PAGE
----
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The Quintessence of Trustee Duties: A Comprehensive Insight

Janina White

7 Sept 2023

Navigating the maze of legal responsibilities as a trustee is a daunting challenge. Whether you are a professional or a lay trustee, understanding your duties and powers is paramount. This article provides an overview of the key areas every trustee must be acquainted with, ranging from maintenance to the advanced capital, and most importantly, understanding fiduciary duties and the standard duty of care.

1. Power of Maintenance

For many, ensuring the welfare of minor beneficiaries is at the heart of setting up a trust. Trustees, in their pivotal role, have the authority to use the available income to cater to the maintenance, education, or other benefits for these minors. It’s not just a matter of discretion; it's enshrined in law. As per S. 31 of the Trustee Act 1925, amended by s. 8 of the Inheritance and Trustees powers Act (ITPA) 2014, trustees wield this power “as they see fit”. Income not channeled for their upkeep must be judiciously reinvested, safeguarding their future.

2. Power to Advance Capital

Trusts, in essence, are meant to be flexible financial tools. While income can be used for maintenance, capital can be advanced to beneficiaries, whether their interest is vested or contingent. The S. 32 Trustee Act 1925, as refined by s. 9 ITPA 2014, grants trustees this autonomy. But with great power comes greater responsibility. The decision to advance capital has its nuances and must be aligned with the trust deed's interpretation, as depicted in the case of Henley v Wardell. Advancing capital without the essential nods, even under the guise of uncontrolled discretion, can render the action invalid, as witnessed in Pilkington v Inland Revenue Commissioners.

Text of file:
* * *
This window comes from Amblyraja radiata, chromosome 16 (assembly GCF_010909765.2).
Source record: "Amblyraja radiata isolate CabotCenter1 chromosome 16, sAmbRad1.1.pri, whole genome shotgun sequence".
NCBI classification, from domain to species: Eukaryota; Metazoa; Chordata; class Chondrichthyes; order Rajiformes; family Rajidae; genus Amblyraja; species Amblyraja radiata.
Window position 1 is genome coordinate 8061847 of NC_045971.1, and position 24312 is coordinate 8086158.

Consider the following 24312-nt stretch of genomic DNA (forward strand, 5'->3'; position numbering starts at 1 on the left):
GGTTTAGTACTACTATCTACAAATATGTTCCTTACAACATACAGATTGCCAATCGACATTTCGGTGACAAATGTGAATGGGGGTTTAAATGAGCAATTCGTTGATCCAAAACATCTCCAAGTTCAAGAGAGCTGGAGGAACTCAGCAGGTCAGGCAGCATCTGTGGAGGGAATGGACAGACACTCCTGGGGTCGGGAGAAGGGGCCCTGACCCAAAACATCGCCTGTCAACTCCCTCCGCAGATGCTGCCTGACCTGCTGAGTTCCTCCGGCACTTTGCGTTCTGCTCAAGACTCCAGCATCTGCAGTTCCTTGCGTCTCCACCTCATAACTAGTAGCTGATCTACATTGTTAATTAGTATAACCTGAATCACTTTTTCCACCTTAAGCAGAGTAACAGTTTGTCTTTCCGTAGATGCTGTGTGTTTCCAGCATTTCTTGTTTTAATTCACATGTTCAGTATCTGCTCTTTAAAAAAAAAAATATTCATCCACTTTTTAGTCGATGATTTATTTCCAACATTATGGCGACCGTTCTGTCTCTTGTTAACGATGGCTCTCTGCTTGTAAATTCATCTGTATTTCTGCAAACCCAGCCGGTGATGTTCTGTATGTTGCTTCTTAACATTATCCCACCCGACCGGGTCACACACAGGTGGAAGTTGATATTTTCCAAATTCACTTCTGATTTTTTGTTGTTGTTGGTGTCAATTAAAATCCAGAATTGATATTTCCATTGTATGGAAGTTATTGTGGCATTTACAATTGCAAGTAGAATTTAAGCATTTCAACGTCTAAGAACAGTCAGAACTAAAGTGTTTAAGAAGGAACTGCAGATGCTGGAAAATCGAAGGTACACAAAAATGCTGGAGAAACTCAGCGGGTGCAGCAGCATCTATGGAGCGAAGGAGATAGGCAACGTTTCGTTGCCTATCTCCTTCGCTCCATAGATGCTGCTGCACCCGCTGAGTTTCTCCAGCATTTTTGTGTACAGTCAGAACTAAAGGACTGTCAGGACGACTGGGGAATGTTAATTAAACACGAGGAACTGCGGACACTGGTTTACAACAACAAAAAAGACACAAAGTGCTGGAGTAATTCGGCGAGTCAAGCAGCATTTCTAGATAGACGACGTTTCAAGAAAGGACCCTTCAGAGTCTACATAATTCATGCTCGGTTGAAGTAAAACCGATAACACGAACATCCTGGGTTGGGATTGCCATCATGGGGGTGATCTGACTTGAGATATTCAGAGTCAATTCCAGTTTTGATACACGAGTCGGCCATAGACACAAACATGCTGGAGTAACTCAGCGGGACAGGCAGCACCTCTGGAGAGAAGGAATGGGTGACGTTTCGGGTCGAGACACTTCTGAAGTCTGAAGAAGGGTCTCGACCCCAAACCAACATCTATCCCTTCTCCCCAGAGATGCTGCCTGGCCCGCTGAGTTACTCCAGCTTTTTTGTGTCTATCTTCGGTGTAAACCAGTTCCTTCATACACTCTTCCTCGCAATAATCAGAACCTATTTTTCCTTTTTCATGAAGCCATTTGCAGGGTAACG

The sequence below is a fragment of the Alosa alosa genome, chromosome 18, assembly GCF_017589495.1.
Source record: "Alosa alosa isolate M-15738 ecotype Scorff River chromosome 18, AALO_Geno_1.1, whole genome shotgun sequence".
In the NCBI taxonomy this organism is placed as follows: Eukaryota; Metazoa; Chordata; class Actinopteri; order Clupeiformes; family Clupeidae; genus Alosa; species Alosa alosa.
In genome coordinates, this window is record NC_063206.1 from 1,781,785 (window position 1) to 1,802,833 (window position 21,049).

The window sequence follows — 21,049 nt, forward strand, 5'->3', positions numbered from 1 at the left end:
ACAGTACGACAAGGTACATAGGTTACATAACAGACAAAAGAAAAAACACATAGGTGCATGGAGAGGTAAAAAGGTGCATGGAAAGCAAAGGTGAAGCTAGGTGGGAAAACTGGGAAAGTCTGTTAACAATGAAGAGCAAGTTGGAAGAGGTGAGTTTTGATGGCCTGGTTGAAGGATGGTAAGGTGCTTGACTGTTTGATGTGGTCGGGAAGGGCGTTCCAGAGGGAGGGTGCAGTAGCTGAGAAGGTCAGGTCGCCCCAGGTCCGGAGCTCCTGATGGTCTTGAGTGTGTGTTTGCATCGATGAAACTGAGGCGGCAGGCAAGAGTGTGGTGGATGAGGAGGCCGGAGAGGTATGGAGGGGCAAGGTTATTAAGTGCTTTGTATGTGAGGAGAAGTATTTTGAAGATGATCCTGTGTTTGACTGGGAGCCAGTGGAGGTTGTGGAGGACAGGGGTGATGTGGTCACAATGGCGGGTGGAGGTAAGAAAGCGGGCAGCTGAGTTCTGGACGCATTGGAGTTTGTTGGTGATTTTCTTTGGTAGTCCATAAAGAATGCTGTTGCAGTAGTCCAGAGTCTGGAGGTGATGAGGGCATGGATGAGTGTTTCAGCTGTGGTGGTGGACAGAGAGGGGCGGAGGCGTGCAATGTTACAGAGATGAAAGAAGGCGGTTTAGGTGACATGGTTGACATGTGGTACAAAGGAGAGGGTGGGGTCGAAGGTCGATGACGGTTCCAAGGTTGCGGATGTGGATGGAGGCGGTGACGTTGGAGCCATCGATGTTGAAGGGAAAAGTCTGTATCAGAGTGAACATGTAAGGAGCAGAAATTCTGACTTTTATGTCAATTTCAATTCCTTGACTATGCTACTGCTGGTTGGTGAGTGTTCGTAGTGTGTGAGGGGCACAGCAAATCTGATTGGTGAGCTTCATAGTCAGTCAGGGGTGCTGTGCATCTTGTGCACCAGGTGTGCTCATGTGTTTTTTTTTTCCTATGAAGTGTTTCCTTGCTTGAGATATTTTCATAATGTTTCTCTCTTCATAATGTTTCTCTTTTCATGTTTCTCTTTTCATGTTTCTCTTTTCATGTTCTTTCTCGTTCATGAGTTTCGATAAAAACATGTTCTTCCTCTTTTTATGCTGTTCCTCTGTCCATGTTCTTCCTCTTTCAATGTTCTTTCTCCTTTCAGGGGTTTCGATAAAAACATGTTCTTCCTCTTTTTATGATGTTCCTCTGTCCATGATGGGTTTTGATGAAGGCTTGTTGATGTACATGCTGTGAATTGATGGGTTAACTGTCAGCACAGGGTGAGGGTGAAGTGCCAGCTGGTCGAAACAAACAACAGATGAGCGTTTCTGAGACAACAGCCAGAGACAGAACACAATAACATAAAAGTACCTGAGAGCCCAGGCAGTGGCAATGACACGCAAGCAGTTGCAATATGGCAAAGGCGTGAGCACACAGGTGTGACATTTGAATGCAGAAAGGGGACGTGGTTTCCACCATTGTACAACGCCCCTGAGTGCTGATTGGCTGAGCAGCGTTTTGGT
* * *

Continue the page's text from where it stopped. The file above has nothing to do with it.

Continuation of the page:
3. Fiduciary Duties: The Heartbeat of Trustee Responsibilities

At the crux of trusteeship is the sacred principle of fiduciary duty. It's a commitment to selflessness, integrity, and unwavering focus on beneficiaries' best interests. Based on the landmark ruling in Bray v Ford, trustees are bound by two golden rules: steer clear of conflicts and never profit from their fiduciary position.

4. Duty of Care: The Trustee's Balancing Act

It isn't enough for trustees to be just faithful; they must be skillful too. A trustee's role isn't merely symbolic; it's active. As outlined in S. 1 of the Trustee Act 2000 and the case of Head v Gould, whether an expert or a novice, trustees are obligated to exercise reasonable care and skill. The benchmark? Think of an 'ordinary man of business', ensuring the assets of another are in safe hands.


Being a trustee is not merely an honorary title but a role packed with responsibilities. It's about understanding and wielding the powers of maintenance and advancing capital judiciously, all while ensuring fiduciary duties are upheld and the necessary care is taken. In this intricate dance of trust and duty, it's imperative for every trustee to be well-versed with the legal framework, ensuring they operate within the bounds of the law while prioritizing the best interests of beneficiaries.

Janina is a solicitor registered in England and Wales, and the Republic of Ireland, and a member of the American Bar Association. Her extensive legal expertise spans Corporate Law, Sanctions, and Corporate Governance. Beyond law, Janina is a Chartered Company Secretary and showcases a passion for global cultures, evident in her fluency in eight languages. Advising multinational giants, her unique blend of legal acumen and cultural insight sets her apart, offering readers a rich, global perspective on her subjects. Janina is also a private investigator and a member of the Association of British Investigators and she is actively using the investigative techniques (including the use of the Artificial Intelligence, OSINT and HUMINT)  in her legal work.

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